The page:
Does Kiwifruit Help Chronic Constipation?
A gastroenterologist teams up with his son to find out if kiwifruits measure up to prunes and psyllium when it comes to combatting chronic constipation.
While many people associate constipation with discomfort, they might be unaware that it isn’t a disease. Instead, it’s a symptom often associated with another health problem. And according to the National Institutes of Health, constipation occurs in all ages and populations throughout the United States, with nearly 16% of adults showing signs of the condition.
William Chey, M.D., a professor of gastroenterology and nutritional sciences at Michigan Medicine, teamed up with his colleague, Shanti Eswaran, M.D., an associate professor of gastroenterology, and his son, Samuel Chey, MPH, who is a clinical research manager for the Michigan Medicine division of gastroenterology, to present their research on several fruits, including kiwifruit, as effective therapies for chronic constipation at this year’s American College of Gastroenterology virtual meeting.
“While psyllium, which is a type of fiber made from the seed husks of the Plantago ovata plant, and prunes have both been proven effective as treatments for chronic constipation, several Asian studies have shown that fresh kiwifruit can also help individuals with this condition,” says Samuel. “And many patients are interested in natural therapies. So, our study addressed a very common problem.”
The research team conducted a study on three natural treatments for chronic constipation and found that while they all significantly reduced patient symptoms, prunes proved to be the most effective in alleviating symptoms, and kiwifruit produced the highest patient satisfaction scores.
“It was interesting to see that psyllium rivaled prunes in terms of effectiveness, but the rates of dissatisfaction among our study participants were twice as high for this therapy when compared to prunes, and five times higher than kiwifruit,” says Samuel. “We found this to be pretty eye-opening.”
In this study, 79 adults with chronic constipation were recruited and then assigned to consume 100 grams of pitted prunes, 12 grams of psyllium or two peeled kiwifruits daily for four weeks.
“Prunes and psyllium proved to be the most effective at relieving individuals from chronic constipation. And among the patients assigned to these treatments, the goal was reached by 67% and 64%,” says Samuel.
Of the patients assigned to kiwifruit, 45% received relief from their chronic constipation. Although this was lower than prunes and psyllium, there was no statistically significant difference in the likelihood of responding to the three treatments. Other outcomes also supported the effectiveness of these natural treatments, including the average number of bowel movements each week. This number almost doubled with kiwifruit and more than doubled with psyllium. It nearly tripled with prunes.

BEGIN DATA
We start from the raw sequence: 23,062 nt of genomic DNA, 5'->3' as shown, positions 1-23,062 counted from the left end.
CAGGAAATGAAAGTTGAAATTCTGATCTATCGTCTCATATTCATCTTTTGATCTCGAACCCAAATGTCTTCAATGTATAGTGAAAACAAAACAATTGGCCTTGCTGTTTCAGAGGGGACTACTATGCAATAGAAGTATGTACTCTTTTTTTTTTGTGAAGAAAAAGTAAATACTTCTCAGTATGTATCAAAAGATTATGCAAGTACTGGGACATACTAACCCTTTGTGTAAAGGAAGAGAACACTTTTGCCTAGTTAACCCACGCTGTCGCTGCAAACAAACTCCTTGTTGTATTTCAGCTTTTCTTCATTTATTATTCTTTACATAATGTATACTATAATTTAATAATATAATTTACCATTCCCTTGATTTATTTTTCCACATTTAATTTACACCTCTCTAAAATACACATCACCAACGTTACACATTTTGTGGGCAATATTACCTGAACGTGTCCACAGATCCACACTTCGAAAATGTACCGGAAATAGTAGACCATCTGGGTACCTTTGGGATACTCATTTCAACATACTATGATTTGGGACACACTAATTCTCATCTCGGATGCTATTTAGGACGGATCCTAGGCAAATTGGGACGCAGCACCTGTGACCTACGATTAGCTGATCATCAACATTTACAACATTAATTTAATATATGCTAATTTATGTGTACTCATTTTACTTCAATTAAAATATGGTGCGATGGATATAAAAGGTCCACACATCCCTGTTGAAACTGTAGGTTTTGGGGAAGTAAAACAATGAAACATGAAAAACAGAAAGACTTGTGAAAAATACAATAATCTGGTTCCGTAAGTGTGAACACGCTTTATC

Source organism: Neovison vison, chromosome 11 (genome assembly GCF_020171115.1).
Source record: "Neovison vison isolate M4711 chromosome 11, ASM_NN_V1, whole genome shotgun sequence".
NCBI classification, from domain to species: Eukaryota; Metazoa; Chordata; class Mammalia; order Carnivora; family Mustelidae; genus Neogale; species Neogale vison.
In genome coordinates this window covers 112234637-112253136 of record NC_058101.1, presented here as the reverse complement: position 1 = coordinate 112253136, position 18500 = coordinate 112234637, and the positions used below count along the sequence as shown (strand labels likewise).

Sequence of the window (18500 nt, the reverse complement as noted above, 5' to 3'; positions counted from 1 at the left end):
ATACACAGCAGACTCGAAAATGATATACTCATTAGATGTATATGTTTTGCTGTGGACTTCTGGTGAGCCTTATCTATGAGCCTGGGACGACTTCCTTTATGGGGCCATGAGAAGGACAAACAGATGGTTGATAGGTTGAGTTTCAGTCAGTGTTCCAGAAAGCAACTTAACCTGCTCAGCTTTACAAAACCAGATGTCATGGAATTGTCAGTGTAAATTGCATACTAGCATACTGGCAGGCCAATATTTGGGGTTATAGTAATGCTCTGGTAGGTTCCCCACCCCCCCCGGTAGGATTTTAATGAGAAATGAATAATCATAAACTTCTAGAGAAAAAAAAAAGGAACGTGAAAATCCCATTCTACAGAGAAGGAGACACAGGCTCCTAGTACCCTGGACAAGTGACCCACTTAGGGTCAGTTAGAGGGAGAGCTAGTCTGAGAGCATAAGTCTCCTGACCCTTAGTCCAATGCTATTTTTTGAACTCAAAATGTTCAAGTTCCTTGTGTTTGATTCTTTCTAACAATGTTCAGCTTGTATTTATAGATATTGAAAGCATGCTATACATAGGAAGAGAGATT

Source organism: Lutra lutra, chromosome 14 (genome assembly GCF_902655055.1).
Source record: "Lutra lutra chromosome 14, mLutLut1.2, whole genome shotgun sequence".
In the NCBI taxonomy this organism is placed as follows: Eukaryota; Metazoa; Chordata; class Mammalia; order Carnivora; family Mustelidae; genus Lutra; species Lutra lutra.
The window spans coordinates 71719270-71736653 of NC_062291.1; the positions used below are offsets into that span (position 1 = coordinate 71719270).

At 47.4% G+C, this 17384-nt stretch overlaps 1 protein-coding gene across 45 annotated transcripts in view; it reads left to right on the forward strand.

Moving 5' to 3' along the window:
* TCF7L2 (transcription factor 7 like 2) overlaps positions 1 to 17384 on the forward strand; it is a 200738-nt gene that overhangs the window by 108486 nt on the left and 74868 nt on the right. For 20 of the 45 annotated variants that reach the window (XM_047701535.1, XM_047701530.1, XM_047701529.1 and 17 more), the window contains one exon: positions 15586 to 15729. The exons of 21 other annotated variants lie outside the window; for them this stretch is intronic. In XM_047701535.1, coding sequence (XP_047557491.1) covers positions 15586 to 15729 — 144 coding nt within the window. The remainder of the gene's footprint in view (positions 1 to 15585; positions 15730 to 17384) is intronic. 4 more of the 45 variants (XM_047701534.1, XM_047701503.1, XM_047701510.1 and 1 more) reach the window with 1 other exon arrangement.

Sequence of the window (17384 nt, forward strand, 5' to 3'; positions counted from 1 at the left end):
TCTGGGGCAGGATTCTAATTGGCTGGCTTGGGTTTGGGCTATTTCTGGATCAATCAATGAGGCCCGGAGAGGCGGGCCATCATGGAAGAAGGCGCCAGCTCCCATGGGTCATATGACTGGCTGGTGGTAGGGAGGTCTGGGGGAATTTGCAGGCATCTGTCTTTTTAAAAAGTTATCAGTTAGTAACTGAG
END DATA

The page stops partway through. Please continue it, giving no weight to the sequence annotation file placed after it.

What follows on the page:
“Stool consistency improved from baseline for all patients in the kiwifruit and prune groups, but the numbers for the psyllium group were not that notable,” says Samuel.
But he also says that the treatments still rendered some negative effects. For psyllium, 33% of patients complained of abdominal pain, while 19% complained of gas.
For prunes, bloating was the most common patient complaint at 36%, followed by gas at 18% and abdominal pain at 18%. But for kiwifruit, only 11% of patients complained of bloating and no patients reported having gas or abdominal pain.
“Overall, 48% of patients in the psyllium and prune groups were happy with their treatment, while 68% expressed satisfaction with kiwifruit,” says Samuel.
William adds that this study confirms other research that has reported the benefits of consuming prunes and psyllium in patients with chronic constipation.
“Though kiwifruit has been tested in studies from Asia, this study is the first to have evaluated kiwifruit in constipated patients from the United States,” says William. He also notes that most people do not realize that medications for chronic constipation aren’t usually successful. In fact, he says that “they traditionally help fewer than half of patients and only offer about a 7% to 15% therapeutic gain over a placebo.”
“Things like cramping, bloating and diarrhea are not uncommon when taking these types of medications,” he adds. “This may be why patients are asking for natural products at higher and higher rates.”
In the future, the father-son team hopes to explore a broader range of foods as potential therapies for chronic constipation.
“We are considering additional fruits, such as papaya, or a combination of fruits in things like smoothies,” says Samuel. “Based upon learnings from this study, I think we can design types of fully randomized trials that will provide an evidence-basis for natural treatment choices.”
Disclaimer: This study was funded in part by kiwifruit producer, Zespri. Relevant to this study, Chey reported serving as a consultant for Abbvie, Arena, Bayer, IM Health, Ironwood, Takeda and Vibrant.